- From Elon Musk to Jeff Bezos, the tech elite is “a class for itself,” according to a PLoS ONE study.
- One researcher said they deny their role in influencing democracy with their financial capital.
- The researchers claimed the tech elite’s view of the world was shaped by a meritocratic ideology
The tech elite is “a class for itself,” a study published in PLoS ONE journal found.
Researchers Hilke Brockmann, Wiebke Drews, and John Torpey concluded that the tech elite had “a distinct social identity” that made them easily identifiable in “the large pool of Twitter users.”
Looking at the Forbes list of the 100 richest people in tech, the researchers analyzed their use of language and emotions, using machine-learning approaches.
At the top of the list was Amazon’s Jeff Bezos.
His net worth skyrocketed in 2020 with an increase of $72.7 billion.
Following closely behind was Microsoft co-founder Bill Gates, and Facebook CEO Mark Zuckerberg — although the latter’s wealth also increased substantially later in the year, taking him to over $100 billion.
Gaps between the tech elite and the rest of the population
The study examined how the language used by the tech elite differed from the rest of the “American Twitter-using population.”
They found that “disruption is consistently at the core of the communications of the tech elite,” who favor words including “can,” “great,” “people,” and “new.”
Their language was also much more achievement-oriented, using words that fell into an “achievement” category a total of 19,431 times.
This figure was twice as much as the general population’s, which came in at 9,439 times.
They also tended to draw more links between merit and employment compared with the general population.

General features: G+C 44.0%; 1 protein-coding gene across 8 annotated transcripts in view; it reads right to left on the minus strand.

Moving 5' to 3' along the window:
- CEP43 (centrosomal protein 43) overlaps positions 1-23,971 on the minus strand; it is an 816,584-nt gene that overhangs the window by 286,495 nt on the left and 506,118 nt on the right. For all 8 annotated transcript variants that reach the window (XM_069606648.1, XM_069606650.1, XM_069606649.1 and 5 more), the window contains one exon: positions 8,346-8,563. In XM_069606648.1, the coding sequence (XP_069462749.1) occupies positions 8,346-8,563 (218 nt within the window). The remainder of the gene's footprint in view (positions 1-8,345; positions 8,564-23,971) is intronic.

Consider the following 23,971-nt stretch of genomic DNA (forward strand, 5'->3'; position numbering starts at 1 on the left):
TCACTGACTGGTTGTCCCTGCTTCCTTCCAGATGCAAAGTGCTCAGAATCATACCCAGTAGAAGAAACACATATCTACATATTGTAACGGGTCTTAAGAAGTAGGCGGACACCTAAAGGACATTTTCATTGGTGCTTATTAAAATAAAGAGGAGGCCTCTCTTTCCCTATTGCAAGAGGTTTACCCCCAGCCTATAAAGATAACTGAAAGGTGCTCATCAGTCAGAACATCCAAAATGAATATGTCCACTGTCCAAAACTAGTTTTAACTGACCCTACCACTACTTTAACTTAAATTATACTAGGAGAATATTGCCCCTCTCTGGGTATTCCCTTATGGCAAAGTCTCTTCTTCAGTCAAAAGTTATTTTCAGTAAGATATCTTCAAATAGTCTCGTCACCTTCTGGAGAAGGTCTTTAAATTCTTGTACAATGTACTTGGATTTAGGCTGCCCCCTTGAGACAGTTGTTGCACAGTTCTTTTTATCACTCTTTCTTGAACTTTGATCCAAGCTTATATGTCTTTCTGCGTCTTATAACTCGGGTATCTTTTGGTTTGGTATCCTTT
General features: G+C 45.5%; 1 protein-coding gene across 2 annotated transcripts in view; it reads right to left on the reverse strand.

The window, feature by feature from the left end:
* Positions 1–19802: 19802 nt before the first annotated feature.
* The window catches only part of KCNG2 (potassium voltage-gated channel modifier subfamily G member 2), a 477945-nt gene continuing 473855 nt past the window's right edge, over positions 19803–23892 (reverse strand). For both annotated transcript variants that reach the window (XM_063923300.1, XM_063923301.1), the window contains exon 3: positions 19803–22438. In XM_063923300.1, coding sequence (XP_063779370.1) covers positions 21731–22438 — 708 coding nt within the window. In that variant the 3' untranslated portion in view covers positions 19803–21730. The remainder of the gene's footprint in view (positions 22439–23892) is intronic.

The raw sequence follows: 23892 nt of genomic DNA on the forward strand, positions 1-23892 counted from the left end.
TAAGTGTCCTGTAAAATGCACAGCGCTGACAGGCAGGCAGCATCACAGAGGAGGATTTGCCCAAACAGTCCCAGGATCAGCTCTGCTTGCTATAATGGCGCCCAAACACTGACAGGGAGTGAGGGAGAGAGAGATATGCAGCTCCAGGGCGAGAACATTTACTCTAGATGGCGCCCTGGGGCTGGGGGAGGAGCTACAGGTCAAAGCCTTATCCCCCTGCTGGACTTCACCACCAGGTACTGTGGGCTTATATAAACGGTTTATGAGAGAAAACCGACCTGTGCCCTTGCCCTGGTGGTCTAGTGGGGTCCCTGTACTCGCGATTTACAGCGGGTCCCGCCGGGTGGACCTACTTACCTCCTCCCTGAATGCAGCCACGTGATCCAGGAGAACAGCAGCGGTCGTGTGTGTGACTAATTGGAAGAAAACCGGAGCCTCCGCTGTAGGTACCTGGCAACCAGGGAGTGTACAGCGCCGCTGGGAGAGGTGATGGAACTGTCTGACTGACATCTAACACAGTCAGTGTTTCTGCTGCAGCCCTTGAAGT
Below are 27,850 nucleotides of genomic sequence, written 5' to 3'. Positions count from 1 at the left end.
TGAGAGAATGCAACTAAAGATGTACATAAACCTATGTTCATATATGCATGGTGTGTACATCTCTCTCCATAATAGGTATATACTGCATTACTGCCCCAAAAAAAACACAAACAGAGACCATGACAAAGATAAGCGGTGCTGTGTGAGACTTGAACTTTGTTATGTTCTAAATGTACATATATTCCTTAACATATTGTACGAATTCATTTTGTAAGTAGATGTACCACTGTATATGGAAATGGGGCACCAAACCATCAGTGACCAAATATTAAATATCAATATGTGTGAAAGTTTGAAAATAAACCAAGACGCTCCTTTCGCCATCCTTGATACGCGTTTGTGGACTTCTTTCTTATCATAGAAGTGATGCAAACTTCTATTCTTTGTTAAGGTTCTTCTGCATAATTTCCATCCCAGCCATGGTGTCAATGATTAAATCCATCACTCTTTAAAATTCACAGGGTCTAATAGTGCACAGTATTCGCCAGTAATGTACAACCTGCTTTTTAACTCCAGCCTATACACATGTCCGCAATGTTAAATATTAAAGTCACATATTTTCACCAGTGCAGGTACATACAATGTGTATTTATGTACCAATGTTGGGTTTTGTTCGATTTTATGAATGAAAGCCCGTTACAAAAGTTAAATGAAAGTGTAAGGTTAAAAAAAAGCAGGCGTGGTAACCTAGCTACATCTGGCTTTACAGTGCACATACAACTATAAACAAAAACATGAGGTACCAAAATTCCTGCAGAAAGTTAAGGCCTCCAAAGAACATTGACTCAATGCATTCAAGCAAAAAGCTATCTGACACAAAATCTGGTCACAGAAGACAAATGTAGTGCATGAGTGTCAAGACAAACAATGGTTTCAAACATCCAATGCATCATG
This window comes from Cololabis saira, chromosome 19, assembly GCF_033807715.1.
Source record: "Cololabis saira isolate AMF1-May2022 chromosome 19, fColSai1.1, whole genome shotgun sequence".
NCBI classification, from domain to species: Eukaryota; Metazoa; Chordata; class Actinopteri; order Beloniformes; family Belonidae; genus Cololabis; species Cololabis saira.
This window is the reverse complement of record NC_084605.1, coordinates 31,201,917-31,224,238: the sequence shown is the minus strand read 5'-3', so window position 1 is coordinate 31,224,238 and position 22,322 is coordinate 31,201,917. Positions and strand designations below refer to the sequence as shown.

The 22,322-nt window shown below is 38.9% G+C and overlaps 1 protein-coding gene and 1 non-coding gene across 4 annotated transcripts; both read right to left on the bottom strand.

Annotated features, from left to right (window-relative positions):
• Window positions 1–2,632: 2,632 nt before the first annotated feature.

The team hypothesized that the tech elite “saw its endeavors in ‘entrepreneurial technoscience’ as driven by a desire to ‘make the world a better place.'” They found that the language they used also reflected this goal.
Many of the tech elite have also signed the Giving Pledge, a scheme created by Bill Gates and his wife Melinda.
The scheme was set up to encourage billionaires to give away most of their wealth.
The study also analyzed their subjects’ relationship with democracy and how it related to their wealth. “As representatives of an economic elite, they do not see or do not want to communicate a connection between these components of social potency,” the researchers said.
This constituted an active denial of the relationship between wealth and democracy, a view not shared by the general population.
“The tech elite does not take a critical view of the role they play relative to their abundance of power,” said Brockmann in a press release. “They deny their role in setting technical standards and influencing democracy with their financial capital.”
The researchers claimed that the tech elite’s view of the world was shaped by a meritocratic ideology. They believe their wealth is earned through effort, and so they don’t question their financial position.
Highlighting the elite’s “disproportionate influence” over how consumers spent their money, the team outlined the need for future policy research investigating how to “shape social outcomes” in a manner fitting of a democracy.